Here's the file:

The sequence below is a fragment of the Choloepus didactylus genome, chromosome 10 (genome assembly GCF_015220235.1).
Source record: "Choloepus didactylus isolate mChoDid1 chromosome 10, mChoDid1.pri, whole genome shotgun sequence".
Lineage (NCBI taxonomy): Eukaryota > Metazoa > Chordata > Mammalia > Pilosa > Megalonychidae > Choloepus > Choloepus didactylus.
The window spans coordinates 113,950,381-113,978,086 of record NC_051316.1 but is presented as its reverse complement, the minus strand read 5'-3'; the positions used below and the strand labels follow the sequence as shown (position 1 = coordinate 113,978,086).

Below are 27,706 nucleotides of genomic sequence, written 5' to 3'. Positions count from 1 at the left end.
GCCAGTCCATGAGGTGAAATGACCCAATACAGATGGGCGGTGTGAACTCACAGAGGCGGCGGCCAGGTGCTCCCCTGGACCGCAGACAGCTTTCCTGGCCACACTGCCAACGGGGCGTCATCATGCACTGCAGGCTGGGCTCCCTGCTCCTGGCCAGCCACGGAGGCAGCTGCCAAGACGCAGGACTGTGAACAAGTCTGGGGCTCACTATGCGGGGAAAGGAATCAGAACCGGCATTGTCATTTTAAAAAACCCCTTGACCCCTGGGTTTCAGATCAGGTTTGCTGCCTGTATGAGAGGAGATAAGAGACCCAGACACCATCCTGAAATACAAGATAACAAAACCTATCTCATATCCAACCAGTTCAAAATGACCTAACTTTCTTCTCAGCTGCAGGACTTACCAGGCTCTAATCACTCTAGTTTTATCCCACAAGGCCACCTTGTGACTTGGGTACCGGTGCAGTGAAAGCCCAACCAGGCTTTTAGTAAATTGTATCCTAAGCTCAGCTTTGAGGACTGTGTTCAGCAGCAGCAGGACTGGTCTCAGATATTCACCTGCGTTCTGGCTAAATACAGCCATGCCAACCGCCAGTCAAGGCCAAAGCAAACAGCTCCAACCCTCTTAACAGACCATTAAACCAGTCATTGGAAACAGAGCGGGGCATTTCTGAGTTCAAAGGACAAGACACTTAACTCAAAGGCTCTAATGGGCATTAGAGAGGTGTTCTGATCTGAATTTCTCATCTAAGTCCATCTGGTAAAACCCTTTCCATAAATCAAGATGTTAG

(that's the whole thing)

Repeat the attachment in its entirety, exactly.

The sequence below is a fragment of the Choloepus didactylus genome, chromosome 10 (genome assembly GCF_015220235.1).
Source record: "Choloepus didactylus isolate mChoDid1 chromosome 10, mChoDid1.pri, whole genome shotgun sequence".
Lineage (NCBI taxonomy): Eukaryota > Metazoa > Chordata > Mammalia > Pilosa > Megalonychidae > Choloepus > Choloepus didactylus.
The window spans coordinates 113,950,381-113,978,086 of record NC_051316.1 but is presented as its reverse complement, the minus strand read 5'-3'; the positions used below and the strand labels follow the sequence as shown (position 1 = coordinate 113,978,086).

Below are 27,706 nucleotides of genomic sequence, written 5' to 3'. Positions count from 1 at the left end.
GCCAGTCCATGAGGTGAAATGACCCAATACAGATGGGCGGTGTGAACTCACAGAGGCGGCGGCCAGGTGCTCCCCTGGACCGCAGACAGCTTTCCTGGCCACACTGCCAACGGGGCGTCATCATGCACTGCAGGCTGGGCTCCCTGCTCCTGGCCAGCCACGGAGGCAGCTGCCAAGACGCAGGACTGTGAACAAGTCTGGGGCTCACTATGCGGGGAAAGGAATCAGAACCGGCATTGTCATTTTAAAAAACCCCTTGACCCCTGGGTTTCAGATCAGGTTTGCTGCCTGTATGAGAGGAGATAAGAGACCCAGACACCATCCTGAAATACAAGATAACAAAACCTATCTCATATCCAACCAGTTCAAAATGACCTAACTTTCTTCTCAGCTGCAGGACTTACCAGGCTCTAATCACTCTAGTTTTATCCCACAAGGCCACCTTGTGACTTGGGTACCGGTGCAGTGAAAGCCCAACCAGGCTTTTAGTAAATTGTATCCTAAGCTCAGCTTTGAGGACTGTGTTCAGCAGCAGCAGGACTGGTCTCAGATATTCACCTGCGTTCTGGCTAAATACAGCCATGCCAACCGCCAGTCAAGGCCAAAGCAAACAGCTCCAACCCTCTTAACAGACCATTAAACCAGTCATTGGAAACAGAGCGGGGCATTTCTGAGTTCAAAGGACAAGACACTTAACTCAAAGGCTCTAATGGGCATTAGAGAGGTGTTCTGATCTGAATTTCTCATCTAAGTCCATCTGGTAAAACCCTTTCCATAAATCAAGATGTTAG